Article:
Contrary to what the ANC NEC might think, and contrary to what he himself might be thinking, the time for Jacob Zuma to leave is now.
Six years into his premiership, David Cameron resigned after the British public rejected his ‘stay’ call, rather opting to leave the European Union. He could have stayed and delivered Britain from the EU, but true to what he preached before the vote, he elected honour over greed for power.
Standing outside 10 Downing Street, he said: “The will of the British people is an instruction that must be delivered.”
Well, no such nonsense happens here at home.
Here, the ruling party seems happy to take a heavy pounding in a crucial election contested on national issues mainly because of its scandalising leader. He stays … they let him stay, in spite of all the haemorrhaging he has already caused.
Here at home, you have a leader breaking down COSATU into a meaningless workers’ desk. This is the same COSATU that has always made a great part of the tripartite alliance’s backbone, a powerful machinery which has always made a great impact on how the ruling party fared in previous elections. But the president and his men collapse it … and he stays.
In South Africa, you have a leader who has seen to the birth of the ruling party’s greatest prickle, a burgeoning thorn that has seen them bleed profusely in the last election. Any political novice will tell you Zuma’s folly gave rise to the wonder called EFF. Yet the man from IFP’s Nkandla stays.
In South Africa, police kill tens and tens of miners and four years later, nobody is in prison for murder. Four years later, we still have the same president. No accountability. No honour. The massacre was not important enough for the minister of police and the president to resign.
If the ANC is not going to remove Zuma for all the above reasons (there are more), perhaps it should consider that in 2019, a lot more young people than it has hitherto been the case will be eligible to vote. These are young people who would have to endure the swollen ‘Long Walk To Freedom’ to know Mandela. Put simply, loyalty based on history will quite likely not work in the ANC’s favour when these young ones vote.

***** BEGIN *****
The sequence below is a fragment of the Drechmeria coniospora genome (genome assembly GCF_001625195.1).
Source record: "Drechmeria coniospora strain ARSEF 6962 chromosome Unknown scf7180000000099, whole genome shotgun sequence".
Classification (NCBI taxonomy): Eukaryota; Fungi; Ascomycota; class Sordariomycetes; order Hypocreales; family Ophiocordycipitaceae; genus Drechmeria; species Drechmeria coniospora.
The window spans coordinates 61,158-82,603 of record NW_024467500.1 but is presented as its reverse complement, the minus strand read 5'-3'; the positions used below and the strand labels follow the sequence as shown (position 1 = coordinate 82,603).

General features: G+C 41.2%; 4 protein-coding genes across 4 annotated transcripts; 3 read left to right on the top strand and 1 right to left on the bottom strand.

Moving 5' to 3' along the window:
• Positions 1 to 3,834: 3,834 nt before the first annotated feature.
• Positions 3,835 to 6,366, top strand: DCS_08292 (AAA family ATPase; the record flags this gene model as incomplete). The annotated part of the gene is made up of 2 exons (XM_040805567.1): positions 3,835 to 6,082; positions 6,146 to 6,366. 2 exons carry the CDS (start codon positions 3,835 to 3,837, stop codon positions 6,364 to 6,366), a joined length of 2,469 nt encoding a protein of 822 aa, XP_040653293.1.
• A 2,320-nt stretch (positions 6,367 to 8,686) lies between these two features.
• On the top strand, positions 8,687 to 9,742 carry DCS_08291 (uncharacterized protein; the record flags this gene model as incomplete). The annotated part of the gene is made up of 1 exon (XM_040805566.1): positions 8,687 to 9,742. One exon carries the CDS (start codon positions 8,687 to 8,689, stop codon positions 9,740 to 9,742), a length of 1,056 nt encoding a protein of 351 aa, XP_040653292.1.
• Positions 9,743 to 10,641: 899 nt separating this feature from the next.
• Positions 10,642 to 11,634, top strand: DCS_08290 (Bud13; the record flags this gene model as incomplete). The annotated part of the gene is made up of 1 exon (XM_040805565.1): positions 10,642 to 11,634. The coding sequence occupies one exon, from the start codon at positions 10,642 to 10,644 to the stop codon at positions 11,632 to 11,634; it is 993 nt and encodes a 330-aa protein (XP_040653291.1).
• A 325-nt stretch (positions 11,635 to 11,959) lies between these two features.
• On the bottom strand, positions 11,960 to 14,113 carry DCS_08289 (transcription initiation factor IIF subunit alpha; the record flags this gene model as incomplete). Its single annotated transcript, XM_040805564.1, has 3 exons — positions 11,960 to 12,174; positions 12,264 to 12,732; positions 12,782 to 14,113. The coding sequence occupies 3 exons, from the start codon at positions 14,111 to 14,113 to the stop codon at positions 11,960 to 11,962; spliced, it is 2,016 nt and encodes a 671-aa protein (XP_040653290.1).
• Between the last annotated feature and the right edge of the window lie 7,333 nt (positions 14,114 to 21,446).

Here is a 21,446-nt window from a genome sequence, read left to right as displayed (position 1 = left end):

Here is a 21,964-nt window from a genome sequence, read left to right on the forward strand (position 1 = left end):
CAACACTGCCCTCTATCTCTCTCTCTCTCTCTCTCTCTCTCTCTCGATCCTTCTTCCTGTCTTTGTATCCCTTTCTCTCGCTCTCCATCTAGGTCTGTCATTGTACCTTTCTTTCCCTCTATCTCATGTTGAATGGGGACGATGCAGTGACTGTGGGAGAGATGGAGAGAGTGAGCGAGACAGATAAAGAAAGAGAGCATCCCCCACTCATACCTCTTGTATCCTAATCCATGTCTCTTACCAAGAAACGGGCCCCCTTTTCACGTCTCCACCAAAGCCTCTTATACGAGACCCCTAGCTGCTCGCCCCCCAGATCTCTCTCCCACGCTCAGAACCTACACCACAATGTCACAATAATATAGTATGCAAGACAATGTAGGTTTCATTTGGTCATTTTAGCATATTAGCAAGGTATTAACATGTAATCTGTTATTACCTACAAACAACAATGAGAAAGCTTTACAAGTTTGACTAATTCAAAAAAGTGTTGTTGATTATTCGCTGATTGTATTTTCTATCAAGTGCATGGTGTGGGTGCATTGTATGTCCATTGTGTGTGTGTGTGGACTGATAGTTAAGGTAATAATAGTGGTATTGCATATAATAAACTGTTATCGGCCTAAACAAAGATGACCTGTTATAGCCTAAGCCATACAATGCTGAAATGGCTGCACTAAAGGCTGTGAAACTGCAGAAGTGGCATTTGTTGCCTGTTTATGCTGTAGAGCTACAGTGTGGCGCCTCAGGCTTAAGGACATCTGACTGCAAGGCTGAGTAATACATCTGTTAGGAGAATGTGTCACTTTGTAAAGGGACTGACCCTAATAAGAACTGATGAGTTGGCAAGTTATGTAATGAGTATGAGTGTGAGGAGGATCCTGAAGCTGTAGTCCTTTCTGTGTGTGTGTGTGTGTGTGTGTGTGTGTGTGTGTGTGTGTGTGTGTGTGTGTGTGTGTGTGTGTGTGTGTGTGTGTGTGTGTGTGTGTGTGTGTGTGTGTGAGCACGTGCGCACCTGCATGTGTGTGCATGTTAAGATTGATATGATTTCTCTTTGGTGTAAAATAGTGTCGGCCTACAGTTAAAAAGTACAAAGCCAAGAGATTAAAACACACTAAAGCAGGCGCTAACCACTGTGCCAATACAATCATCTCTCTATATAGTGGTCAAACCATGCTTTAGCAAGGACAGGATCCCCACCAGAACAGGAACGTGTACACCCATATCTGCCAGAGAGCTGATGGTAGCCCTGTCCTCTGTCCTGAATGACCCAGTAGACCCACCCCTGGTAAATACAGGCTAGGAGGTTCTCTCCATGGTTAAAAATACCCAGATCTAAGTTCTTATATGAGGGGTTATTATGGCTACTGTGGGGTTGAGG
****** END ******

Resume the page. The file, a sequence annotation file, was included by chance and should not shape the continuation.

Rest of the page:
Perhaps they should consider that Mmusi Maimane is a young Black person leading a very strong force against the ANC. The DA wants to govern. Maimane wants to be president, and, of all the weaknesses the ANC has, Jacob Zuma alone is Maimane’s most valuable resource.
Perhaps they should consider that the EFF is led by a bunch of energetic, radically sexy young people who are determined not only to frustrate the ANC by exploiting its biggest weakness, Jacob Zuma, but are also single-minded in spanking them at the polls.
This is a bunch of young people who are determined, every step of the way, to show why the ANC has failed in the project of giving the Black man his dignity back. They are determined to show that the Freedom Charter and the ANC are diametrically opposed.
The time to remove Jacob Zuma is now. The ANC knows fully well, just like we all know, that his removal will have obvious positive spin offs where the electorate is concerned. Note that I am not referring to the meagre million or so multi-factional ANC membership, but the general electorate. This is because with all the scandals that have enveloped him, Jacob Zuma has become so uncool with the electorate that removing him alone will almost certainly win the ANC a few more votes come 2019.
Removing Jacob Zuma now will subtract from the equation what renders the ANC frail and the DA and EFF solid – the courts. Remove Jacob Zuma now, and the game will sure change. The opposition will have a new problem to find in order to humiliate and frustrate the bleeding ANC.
But removing Jacob Zuma presents an interesting problem, does it not, because it will quite likely introduce the era of the ‘buffalo-man’, Cyril Ramaphosa, the very one famous for ‘concomitant action’ taken against the workers of Marikana. These Lonmin workers wanted better pay – R12500 per month – in order to give their families a taste of a better life. ‘Concomitant action’ saw more than forty miners feeling bullets enter them before taking their last breath.
So ‘buffalo-man’ at the helm might have the same consequence as the man from IFP’s Nkandla.
But whichever direction the bleeding ANC takes, the issues are clear, and the piercing condemnation from the electorate is inescapably thunderous.
Ed. Maruping is an independent commentator. Visit other media platforms for his works.